The Dystopian Era
When I started in the industry in the 1990s I dreamed of a future where video was ev- erywhere and completely accessible, unleashed by the power of the internet. It would be a utopia. We’d be unchained from the dayparting broadcast
schedule that drew lines between ages and taste in the
living room. We’d have a world of choice at our fingertips that we could decide when and where to consume.
That’s the scary ending to the sci-fi novel we’re now
living in—it’s come true. That’s why this year’s
Sourcebook theme hints at “Videogeddon” and survival.
For many companies in our industry, right now is a
defining moment. No longer are the childish dreams
of great ideas worth more than a real business. No
longer is it OK to just give away product to big-name
companies in the hopes of being acquired. 2018 is
most certainly where the rubber is meeting the road.
While the glamour of being an online video startup is
being shelved like Sourcebooks of our industry’s youth,
fiscal responsibility is becoming scripture. Don’t get
me wrong; there’s lots of room for success, innovation, and new business models, but for those looking
for an industry in which to become an overnight sensation, that moment has been
flicked upward like a post on
your social media feed—it’s
Without further innovation
and stronger business strategies,
we run the risk of letting only the
Amazon, Netflix, Google, and
Apple—thrive, leaving everyone
else scrounging through the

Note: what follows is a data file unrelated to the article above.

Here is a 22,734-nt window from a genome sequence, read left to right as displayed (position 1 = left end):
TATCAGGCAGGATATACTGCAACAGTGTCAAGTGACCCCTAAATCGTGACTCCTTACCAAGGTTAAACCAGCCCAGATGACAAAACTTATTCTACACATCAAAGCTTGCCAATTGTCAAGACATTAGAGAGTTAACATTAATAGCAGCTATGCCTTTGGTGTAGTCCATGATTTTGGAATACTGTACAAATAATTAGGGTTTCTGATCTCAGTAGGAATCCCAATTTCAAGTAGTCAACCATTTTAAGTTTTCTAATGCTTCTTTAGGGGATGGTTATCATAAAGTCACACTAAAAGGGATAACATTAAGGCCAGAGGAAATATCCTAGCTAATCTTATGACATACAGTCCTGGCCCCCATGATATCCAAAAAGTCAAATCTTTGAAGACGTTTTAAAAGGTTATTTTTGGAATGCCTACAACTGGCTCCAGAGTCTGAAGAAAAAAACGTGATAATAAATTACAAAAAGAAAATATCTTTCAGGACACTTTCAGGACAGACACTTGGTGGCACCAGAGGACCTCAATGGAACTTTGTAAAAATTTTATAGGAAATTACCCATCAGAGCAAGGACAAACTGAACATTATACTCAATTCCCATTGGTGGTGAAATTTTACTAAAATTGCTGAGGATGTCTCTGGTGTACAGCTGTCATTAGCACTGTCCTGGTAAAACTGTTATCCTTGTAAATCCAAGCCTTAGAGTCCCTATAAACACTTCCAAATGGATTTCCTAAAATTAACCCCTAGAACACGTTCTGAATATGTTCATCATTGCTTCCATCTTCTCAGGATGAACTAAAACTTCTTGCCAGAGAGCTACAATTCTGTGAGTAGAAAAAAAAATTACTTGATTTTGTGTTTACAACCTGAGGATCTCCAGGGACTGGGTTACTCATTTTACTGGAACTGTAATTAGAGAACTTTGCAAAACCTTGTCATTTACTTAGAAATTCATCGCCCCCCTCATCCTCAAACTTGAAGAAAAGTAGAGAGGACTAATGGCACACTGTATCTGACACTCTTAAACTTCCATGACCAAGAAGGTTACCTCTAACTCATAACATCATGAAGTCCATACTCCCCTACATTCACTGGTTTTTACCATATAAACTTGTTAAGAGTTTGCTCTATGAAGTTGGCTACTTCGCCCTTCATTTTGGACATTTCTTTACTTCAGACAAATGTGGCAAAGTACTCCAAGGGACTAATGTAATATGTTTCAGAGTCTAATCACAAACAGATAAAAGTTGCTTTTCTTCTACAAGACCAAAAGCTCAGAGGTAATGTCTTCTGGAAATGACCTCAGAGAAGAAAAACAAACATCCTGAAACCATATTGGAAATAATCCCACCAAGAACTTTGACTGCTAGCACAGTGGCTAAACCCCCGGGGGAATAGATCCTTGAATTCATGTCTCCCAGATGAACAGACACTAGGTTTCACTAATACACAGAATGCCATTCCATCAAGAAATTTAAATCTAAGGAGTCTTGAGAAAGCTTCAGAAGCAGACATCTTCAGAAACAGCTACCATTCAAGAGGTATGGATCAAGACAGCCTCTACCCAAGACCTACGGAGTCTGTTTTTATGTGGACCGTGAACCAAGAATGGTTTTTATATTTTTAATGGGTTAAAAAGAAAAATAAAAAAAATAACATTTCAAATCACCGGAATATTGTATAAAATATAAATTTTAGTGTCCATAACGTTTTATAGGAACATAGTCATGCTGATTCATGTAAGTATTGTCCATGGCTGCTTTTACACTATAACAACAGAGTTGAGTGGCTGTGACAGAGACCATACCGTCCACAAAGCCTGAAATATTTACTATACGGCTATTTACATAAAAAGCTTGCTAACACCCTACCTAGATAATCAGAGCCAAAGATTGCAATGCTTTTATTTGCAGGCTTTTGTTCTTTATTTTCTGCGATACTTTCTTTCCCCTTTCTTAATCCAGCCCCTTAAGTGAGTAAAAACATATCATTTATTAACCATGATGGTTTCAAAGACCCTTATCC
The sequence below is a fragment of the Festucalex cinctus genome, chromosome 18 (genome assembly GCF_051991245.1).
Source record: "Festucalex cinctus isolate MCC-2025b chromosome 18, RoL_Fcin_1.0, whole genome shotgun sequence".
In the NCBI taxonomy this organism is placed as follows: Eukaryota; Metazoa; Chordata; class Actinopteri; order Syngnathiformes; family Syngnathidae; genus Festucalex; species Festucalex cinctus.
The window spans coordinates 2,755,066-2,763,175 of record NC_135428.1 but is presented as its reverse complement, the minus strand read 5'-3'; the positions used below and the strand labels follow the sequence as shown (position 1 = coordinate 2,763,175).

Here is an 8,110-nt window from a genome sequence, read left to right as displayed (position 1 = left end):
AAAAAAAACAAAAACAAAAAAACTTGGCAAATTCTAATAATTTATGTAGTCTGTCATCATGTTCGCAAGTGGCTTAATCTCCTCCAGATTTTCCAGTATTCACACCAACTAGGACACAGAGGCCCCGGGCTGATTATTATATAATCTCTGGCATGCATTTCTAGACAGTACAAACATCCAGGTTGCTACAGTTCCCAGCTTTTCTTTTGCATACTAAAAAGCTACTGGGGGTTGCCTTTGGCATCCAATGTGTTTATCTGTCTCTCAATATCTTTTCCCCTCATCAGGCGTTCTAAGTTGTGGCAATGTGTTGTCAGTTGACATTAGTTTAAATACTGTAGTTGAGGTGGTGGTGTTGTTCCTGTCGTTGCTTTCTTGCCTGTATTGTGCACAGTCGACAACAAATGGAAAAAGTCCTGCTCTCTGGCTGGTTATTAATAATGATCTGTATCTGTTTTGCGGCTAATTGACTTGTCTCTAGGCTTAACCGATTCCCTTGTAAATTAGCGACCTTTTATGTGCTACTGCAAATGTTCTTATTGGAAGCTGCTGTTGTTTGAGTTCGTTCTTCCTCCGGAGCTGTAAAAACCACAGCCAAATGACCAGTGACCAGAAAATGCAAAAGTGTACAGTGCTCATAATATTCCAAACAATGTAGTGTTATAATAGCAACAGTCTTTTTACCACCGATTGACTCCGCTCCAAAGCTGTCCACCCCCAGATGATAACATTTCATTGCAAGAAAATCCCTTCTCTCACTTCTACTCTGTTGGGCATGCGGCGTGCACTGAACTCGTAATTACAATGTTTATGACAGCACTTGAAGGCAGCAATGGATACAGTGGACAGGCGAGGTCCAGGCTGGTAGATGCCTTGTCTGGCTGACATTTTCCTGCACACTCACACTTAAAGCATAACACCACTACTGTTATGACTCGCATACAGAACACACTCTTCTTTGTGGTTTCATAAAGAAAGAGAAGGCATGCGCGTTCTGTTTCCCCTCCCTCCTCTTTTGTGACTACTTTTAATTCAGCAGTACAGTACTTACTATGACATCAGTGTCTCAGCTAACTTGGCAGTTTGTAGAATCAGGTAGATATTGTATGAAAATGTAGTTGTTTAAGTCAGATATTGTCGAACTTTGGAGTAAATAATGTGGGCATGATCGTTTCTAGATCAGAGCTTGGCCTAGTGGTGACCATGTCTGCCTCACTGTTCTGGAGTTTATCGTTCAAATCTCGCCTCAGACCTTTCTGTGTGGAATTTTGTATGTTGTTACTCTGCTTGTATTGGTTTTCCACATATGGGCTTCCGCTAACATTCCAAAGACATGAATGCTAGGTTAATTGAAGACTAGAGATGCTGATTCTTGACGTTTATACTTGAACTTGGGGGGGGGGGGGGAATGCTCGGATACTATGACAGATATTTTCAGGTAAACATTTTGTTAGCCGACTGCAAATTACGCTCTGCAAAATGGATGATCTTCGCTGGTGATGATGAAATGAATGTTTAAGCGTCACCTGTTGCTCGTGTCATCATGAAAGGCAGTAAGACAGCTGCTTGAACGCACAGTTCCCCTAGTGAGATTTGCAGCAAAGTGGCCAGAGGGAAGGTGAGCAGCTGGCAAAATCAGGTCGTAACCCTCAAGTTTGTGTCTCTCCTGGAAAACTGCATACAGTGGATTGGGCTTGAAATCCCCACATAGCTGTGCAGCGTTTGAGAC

detritus for scraps in the post-Videogeddon landscape. That’s
scary, but it’s also thrilling.
I feel like those of us in the
industry can really roll up our
sleeves now. It’s time to set
aside Silicon Valley fantasies
of ping-pong tables, bean bag
chairs, and IPOs and to focus
on something old-fashioned but
never outdated: treating your business like a business.
Scrutinize what appears to be free; everything has a
price. Improve on what you have rather than rebuild-
ing it over and over. Be responsible, video industry
citizens, and you won’t end up giving everything up
to an Orwellian future where we no longer get a say.
Remember that this industry has its origins in freeing
video from the limitations of traditional media; let’s
not just hand it back over again.
So where’s the game this year? It won’t take many
pages in this Sourcebook to understand. First of all,
look at the gear. There are so many face-melting tools
that put so much power in a video creators’ hand, it’s
hard to know where to start. What about OTT? Well, the
door has been opened with APIs, so there’s no turning
back now. But that’s OK. Look to companies that can
figure out how to organize video for consumers: Artificial intelligence (AI) is this year’s buzz phrase, and
with good reason. It’s a huge opportunity that will open
new horizons, but it’s no panacea. Do yourself a favor:
Buy the T-shirt, but be careful about the Kool-Aid you
decide to taste. And what about corporate video? The
major webinar companies are finally ditching Flash
And then there’s encoding.
Yes, video is going to look better and be delivered faster than
ever before, but that’s a race
with no finish line, and it’s not
going to make the biggest news
this year. Want to know what
is? It’s who survives in this industry as a successful business.
And if you read this
Sourcebook, my guess is, you’ll be one
of them. It’s the right tool for
—Joel Unickow, VP & Publisher